For decades, addiction and overdose deaths have been skyrocketing across the United States—and particularly in West Virginia, which has been dubbed the epicenter of the overdose crisis and consistently has one of the highest death rates in the nation. Patients like Fisher have been deemed “treatment-resistant,” meaning conventional approaches have failed to bring about lasting recovery. Medication, therapy, inpatient and outpatient care—Fisher has tried it all. Deep brain stimulation, which before this trial had never been tested in the United States to treat addiction, was a last resort...
"What kinds of treatments work? How do you properly address a catastrophe like the one in which the United States finds itself, where overdose deaths now kill more than a hundred thousand people each year?"

Yeah. Recall my citing of this book several years ago.

Back to Zachary:
Neuroscientists, as is their wont, generally understand addiction as a disorder of the brain. Drugs are said to hijack neural circuits and scramble the brain’s most critical reward pathway. Years of neuroimaging studies purport to show hot spots in the brains of addicted people; experts like Nora Volkow claim this is empirical evidence of physiological abnormalities. Volkow, the director of the National Institute on Drug Abuse, the federal agency funding WVU’s phase 1 DBS trial, has called addiction “a disease of free will.” The addicted brain, after years of exposure to drugs, Volkow argues, loses capacity to make “free determinations.” Thus people like Fisher, despite their best, clear-eyed intentions to quit, return to drugs again and again. This research suggests that one should not shame or blame a person who is struggling, because they are not in complete control of their own decision-making. We don’t punish and criminalize people who are sick; yet for decades, addiction has existed in a kind of limbo between criminalization and medicalization...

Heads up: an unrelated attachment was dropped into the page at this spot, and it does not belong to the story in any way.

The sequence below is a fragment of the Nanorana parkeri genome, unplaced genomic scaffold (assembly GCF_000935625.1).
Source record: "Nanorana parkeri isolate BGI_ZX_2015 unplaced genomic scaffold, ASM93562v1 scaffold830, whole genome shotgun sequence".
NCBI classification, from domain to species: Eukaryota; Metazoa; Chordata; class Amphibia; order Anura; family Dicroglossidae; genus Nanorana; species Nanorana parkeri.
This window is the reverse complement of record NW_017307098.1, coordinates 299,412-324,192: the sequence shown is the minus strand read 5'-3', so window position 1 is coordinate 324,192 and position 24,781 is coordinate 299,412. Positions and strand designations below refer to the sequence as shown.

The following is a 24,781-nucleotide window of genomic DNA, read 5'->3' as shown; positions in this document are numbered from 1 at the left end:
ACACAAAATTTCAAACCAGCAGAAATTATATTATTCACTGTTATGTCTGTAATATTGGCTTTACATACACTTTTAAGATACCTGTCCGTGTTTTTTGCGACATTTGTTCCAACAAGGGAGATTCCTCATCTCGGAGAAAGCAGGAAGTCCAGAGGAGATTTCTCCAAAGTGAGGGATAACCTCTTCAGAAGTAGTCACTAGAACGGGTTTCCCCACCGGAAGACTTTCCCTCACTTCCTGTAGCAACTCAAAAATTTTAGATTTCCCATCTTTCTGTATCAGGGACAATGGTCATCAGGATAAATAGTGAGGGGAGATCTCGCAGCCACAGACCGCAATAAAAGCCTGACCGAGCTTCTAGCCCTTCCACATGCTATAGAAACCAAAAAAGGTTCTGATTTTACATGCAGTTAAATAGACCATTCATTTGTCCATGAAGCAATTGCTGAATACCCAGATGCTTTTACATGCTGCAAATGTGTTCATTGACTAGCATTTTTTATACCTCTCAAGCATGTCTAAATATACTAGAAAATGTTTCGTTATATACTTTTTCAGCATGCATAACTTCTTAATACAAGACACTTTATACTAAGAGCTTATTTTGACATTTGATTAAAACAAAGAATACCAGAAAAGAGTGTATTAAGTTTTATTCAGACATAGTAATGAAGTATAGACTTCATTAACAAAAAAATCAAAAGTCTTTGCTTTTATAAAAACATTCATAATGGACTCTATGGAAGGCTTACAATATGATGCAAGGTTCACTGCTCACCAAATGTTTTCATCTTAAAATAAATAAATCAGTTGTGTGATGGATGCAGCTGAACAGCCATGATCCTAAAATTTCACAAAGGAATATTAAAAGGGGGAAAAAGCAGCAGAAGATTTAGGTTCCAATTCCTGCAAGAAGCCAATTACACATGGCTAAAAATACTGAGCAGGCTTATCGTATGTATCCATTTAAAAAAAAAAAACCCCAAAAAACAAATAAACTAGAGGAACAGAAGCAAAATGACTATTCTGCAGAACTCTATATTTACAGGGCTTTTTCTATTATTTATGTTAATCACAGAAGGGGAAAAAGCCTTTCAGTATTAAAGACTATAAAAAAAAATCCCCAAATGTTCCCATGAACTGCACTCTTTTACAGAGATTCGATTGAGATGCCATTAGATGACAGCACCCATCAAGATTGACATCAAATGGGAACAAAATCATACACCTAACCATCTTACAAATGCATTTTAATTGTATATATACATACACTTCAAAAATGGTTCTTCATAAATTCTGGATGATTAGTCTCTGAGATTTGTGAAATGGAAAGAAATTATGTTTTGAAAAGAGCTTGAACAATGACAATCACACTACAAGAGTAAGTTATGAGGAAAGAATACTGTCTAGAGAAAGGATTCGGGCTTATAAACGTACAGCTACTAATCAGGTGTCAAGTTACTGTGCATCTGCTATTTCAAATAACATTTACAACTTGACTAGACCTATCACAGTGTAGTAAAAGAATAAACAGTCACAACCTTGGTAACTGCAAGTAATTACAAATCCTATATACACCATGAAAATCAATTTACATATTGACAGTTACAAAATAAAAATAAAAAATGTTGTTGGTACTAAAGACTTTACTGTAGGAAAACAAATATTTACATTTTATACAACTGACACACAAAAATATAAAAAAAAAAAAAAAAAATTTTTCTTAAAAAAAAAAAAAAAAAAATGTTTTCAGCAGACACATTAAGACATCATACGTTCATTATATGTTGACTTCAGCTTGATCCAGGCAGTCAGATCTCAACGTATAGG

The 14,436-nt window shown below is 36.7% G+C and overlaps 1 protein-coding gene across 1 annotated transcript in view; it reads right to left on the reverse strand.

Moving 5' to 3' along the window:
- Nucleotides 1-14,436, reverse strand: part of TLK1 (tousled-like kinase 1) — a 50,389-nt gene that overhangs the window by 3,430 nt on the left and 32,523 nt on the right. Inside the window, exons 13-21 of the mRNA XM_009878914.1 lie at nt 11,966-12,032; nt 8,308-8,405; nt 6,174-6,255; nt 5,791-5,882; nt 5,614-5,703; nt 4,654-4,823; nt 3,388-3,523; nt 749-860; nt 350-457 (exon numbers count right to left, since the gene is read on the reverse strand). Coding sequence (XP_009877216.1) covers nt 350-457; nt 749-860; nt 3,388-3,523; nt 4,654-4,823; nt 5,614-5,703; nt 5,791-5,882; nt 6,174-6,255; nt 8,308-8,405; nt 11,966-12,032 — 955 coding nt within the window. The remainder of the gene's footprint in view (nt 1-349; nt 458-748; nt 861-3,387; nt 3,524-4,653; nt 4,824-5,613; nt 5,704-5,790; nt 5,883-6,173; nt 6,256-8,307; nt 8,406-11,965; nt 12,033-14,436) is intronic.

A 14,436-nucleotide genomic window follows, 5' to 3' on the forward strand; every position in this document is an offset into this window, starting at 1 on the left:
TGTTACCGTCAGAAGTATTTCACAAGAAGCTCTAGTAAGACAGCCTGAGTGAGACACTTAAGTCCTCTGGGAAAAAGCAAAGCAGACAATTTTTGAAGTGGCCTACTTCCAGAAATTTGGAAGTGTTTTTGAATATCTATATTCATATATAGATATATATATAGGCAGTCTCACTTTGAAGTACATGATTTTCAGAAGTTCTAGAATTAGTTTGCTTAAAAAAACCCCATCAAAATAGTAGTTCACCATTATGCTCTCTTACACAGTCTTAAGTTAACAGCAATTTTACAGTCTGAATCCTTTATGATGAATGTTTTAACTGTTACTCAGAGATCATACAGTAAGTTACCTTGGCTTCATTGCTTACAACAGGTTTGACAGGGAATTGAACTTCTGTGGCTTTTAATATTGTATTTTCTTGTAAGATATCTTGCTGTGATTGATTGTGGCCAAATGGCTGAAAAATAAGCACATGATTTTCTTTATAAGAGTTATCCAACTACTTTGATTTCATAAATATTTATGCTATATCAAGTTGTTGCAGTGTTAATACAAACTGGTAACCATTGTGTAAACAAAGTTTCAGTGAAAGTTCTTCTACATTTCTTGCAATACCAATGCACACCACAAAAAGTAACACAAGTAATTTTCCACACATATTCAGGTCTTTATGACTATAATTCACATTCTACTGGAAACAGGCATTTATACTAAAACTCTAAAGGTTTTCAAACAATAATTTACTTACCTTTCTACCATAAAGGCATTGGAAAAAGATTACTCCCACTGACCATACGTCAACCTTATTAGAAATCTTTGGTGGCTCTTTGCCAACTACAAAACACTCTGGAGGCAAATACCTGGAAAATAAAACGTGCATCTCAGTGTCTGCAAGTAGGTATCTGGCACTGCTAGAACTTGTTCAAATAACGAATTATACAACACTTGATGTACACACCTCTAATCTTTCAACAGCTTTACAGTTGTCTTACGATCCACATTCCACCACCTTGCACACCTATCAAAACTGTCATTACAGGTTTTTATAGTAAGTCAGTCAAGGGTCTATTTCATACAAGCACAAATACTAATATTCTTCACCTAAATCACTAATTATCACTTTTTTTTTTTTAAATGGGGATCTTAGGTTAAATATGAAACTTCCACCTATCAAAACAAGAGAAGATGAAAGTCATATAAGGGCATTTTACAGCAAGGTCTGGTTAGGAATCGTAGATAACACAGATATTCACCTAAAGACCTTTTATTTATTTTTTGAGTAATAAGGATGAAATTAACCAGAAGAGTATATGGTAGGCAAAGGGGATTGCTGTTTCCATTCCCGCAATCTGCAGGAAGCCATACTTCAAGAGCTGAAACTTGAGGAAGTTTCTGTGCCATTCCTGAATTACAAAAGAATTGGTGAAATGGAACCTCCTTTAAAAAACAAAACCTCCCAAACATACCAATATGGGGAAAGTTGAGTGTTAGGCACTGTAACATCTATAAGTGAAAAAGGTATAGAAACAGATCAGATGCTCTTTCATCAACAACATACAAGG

...James Mahoney, a neuropsychologist who directs addiction research at the WVU neuroscience institute, said that he and his team are constantly asking: “Why here?” How did West Virginia come to be the center of the overdose epidemic? “It’s so multifaceted,” Mahoney told me. “It’s not just biological, obviously. Substance use is so self-reinforcing because it works really well. It’s able to remove people mentally and psychologically from stress.” He went on to list a few of the factors at play: “economic despair, health literacy, educational attainment, all of that going back through Appalachian history.”...